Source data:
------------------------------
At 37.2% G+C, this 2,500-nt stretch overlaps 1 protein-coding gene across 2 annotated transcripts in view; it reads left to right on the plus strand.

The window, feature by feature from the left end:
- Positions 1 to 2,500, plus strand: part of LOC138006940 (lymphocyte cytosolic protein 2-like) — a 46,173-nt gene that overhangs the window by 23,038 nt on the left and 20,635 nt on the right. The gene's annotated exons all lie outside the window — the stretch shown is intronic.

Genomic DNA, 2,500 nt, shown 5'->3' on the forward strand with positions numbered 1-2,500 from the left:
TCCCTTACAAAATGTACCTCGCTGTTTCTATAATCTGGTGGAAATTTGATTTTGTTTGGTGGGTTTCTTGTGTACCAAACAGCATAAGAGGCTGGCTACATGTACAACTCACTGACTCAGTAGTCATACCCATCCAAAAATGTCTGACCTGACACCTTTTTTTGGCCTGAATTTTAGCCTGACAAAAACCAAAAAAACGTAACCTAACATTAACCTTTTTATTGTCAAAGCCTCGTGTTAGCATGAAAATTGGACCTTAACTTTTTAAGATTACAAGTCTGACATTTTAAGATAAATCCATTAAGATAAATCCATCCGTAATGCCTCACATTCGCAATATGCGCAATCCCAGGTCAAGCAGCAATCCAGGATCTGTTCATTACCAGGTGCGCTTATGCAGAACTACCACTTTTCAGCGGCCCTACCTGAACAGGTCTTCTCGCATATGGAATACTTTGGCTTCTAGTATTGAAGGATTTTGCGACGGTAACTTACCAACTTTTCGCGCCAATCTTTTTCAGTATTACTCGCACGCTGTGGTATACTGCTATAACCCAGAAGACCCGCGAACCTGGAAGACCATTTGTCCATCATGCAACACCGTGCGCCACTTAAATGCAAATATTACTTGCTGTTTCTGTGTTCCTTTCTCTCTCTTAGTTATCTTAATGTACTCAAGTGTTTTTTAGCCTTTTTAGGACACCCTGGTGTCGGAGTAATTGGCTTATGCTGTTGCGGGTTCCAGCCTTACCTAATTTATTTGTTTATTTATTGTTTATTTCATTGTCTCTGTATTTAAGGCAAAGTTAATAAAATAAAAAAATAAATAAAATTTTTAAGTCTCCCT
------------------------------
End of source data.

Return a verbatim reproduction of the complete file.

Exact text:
At 37.2% G+C, this 2,500-nt stretch overlaps 1 protein-coding gene across 2 annotated transcripts in view; it reads left to right on the plus strand.

The window, feature by feature from the left end:
- Positions 1 to 2,500, plus strand: part of LOC138006940 (lymphocyte cytosolic protein 2-like) — a 46,173-nt gene that overhangs the window by 23,038 nt on the left and 20,635 nt on the right. The gene's annotated exons all lie outside the window — the stretch shown is intronic.

Genomic DNA, 2,500 nt, shown 5'->3' on the forward strand with positions numbered 1-2,500 from the left:
TCCCTTACAAAATGTACCTCGCTGTTTCTATAATCTGGTGGAAATTTGATTTTGTTTGGTGGGTTTCTTGTGTACCAAACAGCATAAGAGGCTGGCTACATGTACAACTCACTGACTCAGTAGTCATACCCATCCAAAAATGTCTGACCTGACACCTTTTTTTGGCCTGAATTTTAGCCTGACAAAAACCAAAAAAACGTAACCTAACATTAACCTTTTTATTGTCAAAGCCTCGTGTTAGCATGAAAATTGGACCTTAACTTTTTAAGATTACAAGTCTGACATTTTAAGATAAATCCATTAAGATAAATCCATCCGTAATGCCTCACATTCGCAATATGCGCAATCCCAGGTCAAGCAGCAATCCAGGATCTGTTCATTACCAGGTGCGCTTATGCAGAACTACCACTTTTCAGCGGCCCTACCTGAACAGGTCTTCTCGCATATGGAATACTTTGGCTTCTAGTATTGAAGGATTTTGCGACGGTAACTTACCAACTTTTCGCGCCAATCTTTTTCAGTATTACTCGCACGCTGTGGTATACTGCTATAACCCAGAAGACCCGCGAACCTGGAAGACCATTTGTCCATCATGCAACACCGTGCGCCACTTAAATGCAAATATTACTTGCTGTTTCTGTGTTCCTTTCTCTCTCTTAGTTATCTTAATGTACTCAAGTGTTTTTTAGCCTTTTTAGGACACCCTGGTGTCGGAGTAATTGGCTTATGCTGTTGCGGGTTCCAGCCTTACCTAATTTATTTGTTTATTTATTGTTTATTTCATTGTCTCTGTATTTAAGGCAAAGTTAATAAAATAAAAAAATAAATAAAATTTTTAAGTCTCCCT